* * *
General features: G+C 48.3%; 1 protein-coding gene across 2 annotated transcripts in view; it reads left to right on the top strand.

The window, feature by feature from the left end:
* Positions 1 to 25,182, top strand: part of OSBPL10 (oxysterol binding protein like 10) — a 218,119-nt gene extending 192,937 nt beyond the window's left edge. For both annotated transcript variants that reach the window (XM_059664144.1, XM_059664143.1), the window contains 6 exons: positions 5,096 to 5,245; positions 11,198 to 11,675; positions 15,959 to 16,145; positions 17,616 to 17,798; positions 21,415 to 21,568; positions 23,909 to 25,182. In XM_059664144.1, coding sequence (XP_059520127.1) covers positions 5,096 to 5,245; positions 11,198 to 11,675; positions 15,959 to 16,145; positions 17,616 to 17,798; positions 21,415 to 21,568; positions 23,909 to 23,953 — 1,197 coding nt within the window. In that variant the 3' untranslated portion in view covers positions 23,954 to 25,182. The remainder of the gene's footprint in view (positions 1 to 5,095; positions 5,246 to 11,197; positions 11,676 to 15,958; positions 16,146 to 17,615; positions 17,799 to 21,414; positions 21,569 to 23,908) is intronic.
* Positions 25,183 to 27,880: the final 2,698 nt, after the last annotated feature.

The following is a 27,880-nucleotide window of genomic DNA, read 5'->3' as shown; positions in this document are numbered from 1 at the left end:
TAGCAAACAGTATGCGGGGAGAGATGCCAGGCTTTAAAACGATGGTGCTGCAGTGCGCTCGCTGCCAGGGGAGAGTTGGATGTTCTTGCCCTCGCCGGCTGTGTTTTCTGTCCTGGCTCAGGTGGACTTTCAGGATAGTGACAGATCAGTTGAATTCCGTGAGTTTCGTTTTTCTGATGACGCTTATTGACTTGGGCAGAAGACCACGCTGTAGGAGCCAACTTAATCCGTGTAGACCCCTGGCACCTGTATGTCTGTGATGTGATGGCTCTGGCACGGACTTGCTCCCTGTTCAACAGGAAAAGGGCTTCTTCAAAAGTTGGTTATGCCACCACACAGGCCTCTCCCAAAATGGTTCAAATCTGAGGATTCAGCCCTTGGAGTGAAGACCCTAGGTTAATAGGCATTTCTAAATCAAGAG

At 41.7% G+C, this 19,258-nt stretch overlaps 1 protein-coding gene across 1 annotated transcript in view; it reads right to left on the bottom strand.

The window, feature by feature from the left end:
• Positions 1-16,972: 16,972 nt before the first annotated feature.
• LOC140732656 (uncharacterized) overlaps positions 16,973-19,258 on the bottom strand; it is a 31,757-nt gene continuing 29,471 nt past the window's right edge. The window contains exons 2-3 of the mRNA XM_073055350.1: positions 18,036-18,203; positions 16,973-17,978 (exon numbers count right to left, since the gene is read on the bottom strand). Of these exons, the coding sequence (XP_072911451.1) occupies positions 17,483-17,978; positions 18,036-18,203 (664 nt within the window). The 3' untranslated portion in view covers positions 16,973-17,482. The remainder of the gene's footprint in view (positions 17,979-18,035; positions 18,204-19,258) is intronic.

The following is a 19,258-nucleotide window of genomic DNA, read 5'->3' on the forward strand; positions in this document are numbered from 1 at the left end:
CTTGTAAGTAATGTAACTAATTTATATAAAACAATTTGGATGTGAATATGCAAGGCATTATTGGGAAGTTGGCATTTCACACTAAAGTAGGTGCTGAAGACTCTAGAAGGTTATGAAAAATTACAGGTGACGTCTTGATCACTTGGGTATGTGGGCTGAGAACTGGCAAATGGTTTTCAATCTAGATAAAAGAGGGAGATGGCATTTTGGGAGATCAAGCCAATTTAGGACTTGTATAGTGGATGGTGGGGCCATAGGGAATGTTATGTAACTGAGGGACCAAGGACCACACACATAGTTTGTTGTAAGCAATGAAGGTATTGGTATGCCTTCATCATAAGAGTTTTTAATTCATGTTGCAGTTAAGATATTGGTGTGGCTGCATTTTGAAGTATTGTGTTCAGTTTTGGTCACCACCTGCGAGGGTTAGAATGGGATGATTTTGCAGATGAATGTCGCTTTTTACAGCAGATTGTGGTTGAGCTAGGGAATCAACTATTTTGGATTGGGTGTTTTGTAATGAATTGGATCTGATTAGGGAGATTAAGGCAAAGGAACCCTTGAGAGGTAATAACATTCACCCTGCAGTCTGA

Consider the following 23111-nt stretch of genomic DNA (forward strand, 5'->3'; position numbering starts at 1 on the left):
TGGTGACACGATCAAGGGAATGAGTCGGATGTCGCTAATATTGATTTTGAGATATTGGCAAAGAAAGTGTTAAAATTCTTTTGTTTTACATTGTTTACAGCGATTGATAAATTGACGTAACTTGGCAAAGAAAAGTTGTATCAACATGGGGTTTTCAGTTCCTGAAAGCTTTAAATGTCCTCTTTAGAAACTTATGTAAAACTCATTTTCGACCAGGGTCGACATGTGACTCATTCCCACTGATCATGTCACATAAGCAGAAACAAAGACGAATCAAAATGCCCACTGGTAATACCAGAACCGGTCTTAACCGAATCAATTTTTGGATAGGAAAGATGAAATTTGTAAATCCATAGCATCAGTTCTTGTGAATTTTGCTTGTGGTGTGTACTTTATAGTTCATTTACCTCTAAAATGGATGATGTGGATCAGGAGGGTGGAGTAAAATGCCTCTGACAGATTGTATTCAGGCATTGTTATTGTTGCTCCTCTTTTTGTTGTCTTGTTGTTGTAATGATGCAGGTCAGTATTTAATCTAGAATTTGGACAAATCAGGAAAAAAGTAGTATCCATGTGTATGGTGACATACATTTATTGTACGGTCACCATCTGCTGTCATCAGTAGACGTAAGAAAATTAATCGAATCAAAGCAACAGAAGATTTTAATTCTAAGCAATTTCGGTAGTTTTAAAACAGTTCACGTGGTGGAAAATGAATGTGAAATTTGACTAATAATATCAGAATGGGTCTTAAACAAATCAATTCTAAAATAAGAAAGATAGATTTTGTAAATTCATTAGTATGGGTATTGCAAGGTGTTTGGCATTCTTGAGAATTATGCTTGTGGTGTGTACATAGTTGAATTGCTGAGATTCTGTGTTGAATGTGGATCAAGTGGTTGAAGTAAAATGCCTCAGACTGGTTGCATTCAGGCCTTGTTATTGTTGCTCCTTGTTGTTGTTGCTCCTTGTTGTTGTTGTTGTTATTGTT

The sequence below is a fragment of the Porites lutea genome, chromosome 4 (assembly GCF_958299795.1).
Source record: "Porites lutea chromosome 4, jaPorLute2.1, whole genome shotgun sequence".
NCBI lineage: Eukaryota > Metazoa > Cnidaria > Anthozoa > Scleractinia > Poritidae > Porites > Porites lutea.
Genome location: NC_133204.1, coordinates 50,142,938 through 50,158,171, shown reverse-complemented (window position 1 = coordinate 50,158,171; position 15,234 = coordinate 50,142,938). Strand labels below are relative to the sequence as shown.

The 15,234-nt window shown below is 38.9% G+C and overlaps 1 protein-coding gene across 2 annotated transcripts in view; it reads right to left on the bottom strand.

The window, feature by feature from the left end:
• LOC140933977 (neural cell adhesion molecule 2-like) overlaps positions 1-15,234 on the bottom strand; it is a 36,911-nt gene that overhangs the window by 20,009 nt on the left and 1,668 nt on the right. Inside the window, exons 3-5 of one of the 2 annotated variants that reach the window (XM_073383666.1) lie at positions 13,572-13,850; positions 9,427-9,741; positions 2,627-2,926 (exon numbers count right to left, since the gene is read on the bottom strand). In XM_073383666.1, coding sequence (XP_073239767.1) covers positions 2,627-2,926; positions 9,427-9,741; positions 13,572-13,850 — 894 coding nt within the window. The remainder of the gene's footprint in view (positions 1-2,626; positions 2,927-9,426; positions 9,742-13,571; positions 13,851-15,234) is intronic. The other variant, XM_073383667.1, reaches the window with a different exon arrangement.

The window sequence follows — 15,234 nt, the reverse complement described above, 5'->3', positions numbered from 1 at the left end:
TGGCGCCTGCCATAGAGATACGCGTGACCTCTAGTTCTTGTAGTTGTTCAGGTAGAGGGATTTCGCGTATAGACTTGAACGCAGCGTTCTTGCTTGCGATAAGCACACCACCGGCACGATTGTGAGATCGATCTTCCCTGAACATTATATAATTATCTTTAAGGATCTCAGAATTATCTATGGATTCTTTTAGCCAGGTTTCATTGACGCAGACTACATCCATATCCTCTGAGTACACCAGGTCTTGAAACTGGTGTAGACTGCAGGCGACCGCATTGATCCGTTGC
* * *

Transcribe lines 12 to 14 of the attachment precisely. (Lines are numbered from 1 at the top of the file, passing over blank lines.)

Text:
CTTGTAAGTAATGTAACTAATTTATATAAAACAATTTGGATGTGAATATGCAAGGCATTATTGGGAAGTTGGCATTTCACACTAAAGTAGGTGCTGAAGACTCTAGAAGGTTATGAAAAATTACAGGTGACGTCTTGATCACTTGGGTATGTGGGCTGAGAACTGGCAAATGGTTTTCAATCTAGATAAAAGAGGGAGATGGCATTTTGGGAGATCAAGCCAATTTAGGACTTGTATAGTGGATGGTGGGGCCATAGGGAATGTTATGTAACTGAGGGACCAAGGACCACACACATAGTTTGTTGTAAGCAATGAAGGTATTGGTATGCCTTCATCATAAGAGTTTTTAATTCATGTTGCAGTTAAGATATTGGTGTGGCTGCATTTTGAAGTATTGTGTTCAGTTTTGGTCACCACCTGCGAGGGTTAGAATGGGATGATTTTGCAGATGAATGTCGCTTTTTACAGCAGATTGTGGTTGAGCTAGGGAATCAACTATTTTGGATTGGGTGTTTTGTAATGAATTGGATCTGATTAGGGAGATTAAGGCAAAGGAACCCTTGAGAGGTAATAACATTCACCCTGCAGTCTGA

Consider the following 23111-nt stretch of genomic DNA (forward strand, 5'->3'; position numbering starts at 1 on the left):
TGGTGACACGATCAAGGGAATGAGTCGGATGTCGCTAATATTGATTTTGAGATATTGGCAAAGAAAGTGTTAAAATTCTTTTGTTTTACATTGTTTACAGCGATTGATAAATTGACGTAACTTGGCAAAGAAAAGTTGTATCAACATGGGGTTTTCAGTTCCTGAAAGCTTTAAATGTCCTCTTTAGAAACTTATGTAAAACTCATTTTCGACCAGGGTCGACATGTGACTCATTCCCACTGATCATGTCACATAAGCAGAAACAAAGACGAATCAAAATGCCCACTGGTAATACCAGAACCGGTCTTAACCGAATCAATTTTTGGATAGGAAAGATGAAATTTGTAAATCCATAGCATCAGTTCTTGTGAATTTTGCTTGTGGTGTGTACTTTATAGTTCATTTACCTCTAAAATGGATGATGTGGATCAGGAGGGTGGAGTAAAATGCCTCTGACAGATTGTATTCAGGCATTGTTATTGTTGCTCCTCTTTTTGTTGTCTTGTTGTTGTAATGATGCAGGTCAGTATTTAATCTAGAATTTGGACAAATCAGGAAAAAAGTAGTATCCATGTGTATGGTGACATACATTTATTGTACGGTCACCATCTGCTGTCATCAGTAGACGTAAGAAAATTAATCGAATCAAAGCAACAGAAGATTTTAATTCTAAGCAATTTCGGTAGTTTTAAAACAGTTCACGTGGTGGAAAATGAATGTGAAATTTGACTAATAATATCAGAATGGGTCTTAAACAAATCAATTCTAAAATAAGAAAGATAGATTTTGTAAATTCATTAGTATGGGTATTGCAAGGTGTTTGGCATTCTTGAGAATTATGCTTGTGGTGTGTACATAGTTGAATTGCTGAGATTCTGTGTTGAATGTGGATCAAGTGGTTGAAGTAAAATGCCTCAGACTGGTTGCATTCAGGCCTTGTTATTGTTGCTCCTTGTTGTTGTTGCTCCTTGTTGTTGTTGTTGTTATTGTT